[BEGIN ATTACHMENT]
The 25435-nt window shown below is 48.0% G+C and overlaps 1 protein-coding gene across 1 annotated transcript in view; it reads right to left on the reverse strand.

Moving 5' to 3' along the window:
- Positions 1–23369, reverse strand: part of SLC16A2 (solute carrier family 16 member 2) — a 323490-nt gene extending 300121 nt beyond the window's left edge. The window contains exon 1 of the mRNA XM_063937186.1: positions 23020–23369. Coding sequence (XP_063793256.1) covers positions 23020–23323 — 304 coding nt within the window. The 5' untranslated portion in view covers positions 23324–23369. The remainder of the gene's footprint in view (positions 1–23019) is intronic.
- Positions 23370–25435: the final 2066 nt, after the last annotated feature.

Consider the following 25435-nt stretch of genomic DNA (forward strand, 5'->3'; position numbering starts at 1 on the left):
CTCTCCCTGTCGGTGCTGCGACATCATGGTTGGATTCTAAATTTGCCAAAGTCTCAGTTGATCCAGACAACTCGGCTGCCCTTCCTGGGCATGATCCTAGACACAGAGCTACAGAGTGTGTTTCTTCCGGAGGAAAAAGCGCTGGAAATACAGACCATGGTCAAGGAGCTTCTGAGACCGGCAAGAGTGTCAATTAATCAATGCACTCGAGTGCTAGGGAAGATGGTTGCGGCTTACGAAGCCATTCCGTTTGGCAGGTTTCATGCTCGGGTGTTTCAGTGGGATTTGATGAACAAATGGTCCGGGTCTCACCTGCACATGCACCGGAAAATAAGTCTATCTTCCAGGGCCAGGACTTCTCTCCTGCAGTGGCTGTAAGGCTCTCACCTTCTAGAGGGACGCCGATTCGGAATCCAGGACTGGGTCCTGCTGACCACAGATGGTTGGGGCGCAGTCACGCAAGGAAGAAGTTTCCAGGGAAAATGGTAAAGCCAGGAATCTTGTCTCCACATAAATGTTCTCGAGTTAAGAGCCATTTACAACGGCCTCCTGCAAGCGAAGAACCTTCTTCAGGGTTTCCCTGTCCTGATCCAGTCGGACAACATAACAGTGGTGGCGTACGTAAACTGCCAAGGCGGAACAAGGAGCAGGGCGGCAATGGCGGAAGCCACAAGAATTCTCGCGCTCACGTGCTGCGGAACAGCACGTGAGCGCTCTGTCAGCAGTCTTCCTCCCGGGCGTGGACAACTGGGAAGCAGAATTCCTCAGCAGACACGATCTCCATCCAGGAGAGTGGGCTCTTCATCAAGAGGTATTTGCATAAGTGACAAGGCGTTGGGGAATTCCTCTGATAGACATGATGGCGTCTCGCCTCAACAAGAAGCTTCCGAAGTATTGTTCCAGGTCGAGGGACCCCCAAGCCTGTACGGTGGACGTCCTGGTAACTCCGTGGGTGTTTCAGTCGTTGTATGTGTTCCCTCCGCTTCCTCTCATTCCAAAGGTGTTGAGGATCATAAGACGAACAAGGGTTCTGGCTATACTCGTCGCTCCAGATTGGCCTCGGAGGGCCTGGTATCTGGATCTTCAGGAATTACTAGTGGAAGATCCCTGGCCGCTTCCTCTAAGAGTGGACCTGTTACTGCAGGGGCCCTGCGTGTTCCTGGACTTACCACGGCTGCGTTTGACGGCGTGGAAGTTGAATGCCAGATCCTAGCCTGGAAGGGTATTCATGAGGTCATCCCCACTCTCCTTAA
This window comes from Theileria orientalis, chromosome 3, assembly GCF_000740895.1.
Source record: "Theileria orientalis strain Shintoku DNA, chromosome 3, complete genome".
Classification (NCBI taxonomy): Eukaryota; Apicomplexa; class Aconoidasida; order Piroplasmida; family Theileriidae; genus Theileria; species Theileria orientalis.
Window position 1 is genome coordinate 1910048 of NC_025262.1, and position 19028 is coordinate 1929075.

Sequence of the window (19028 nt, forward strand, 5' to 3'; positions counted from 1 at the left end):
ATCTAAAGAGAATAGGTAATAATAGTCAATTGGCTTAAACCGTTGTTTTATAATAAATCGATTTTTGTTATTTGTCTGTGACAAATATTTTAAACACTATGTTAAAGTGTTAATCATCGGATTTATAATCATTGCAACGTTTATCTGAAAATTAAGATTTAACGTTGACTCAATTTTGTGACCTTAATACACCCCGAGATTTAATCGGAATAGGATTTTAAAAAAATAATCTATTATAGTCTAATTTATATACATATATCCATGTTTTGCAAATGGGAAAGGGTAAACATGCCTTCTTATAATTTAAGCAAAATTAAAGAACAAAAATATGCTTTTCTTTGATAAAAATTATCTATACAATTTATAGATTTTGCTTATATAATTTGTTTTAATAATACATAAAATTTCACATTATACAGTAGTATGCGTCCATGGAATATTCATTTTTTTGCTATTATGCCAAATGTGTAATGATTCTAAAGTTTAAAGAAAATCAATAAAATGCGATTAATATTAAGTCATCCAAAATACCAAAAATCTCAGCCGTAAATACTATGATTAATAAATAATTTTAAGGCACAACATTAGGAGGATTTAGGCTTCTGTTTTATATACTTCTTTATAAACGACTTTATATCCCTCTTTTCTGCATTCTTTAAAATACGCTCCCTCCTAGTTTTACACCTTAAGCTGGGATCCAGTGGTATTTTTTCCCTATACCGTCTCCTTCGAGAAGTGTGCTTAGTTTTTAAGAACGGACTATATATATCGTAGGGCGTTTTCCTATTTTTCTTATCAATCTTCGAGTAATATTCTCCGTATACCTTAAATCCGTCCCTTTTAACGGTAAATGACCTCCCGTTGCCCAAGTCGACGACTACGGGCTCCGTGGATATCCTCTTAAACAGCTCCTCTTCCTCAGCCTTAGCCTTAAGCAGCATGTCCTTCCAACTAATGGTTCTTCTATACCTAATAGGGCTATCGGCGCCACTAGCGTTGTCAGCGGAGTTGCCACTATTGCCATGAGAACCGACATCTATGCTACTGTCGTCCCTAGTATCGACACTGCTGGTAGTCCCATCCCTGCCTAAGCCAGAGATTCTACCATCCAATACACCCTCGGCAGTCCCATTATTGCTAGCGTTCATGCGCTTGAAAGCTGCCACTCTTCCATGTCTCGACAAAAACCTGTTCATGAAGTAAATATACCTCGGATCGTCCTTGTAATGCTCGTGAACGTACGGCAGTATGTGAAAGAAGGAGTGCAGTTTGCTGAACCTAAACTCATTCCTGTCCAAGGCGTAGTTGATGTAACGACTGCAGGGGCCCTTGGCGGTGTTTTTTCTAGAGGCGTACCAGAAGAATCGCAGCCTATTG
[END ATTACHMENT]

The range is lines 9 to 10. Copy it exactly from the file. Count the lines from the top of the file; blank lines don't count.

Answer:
Classification (NCBI taxonomy): Eukaryota; Apicomplexa; class Aconoidasida; order Piroplasmida; family Theileriidae; genus Theileria; species Theileria orientalis.
Window position 1 is genome coordinate 1910048 of NC_025262.1, and position 19028 is coordinate 1929075.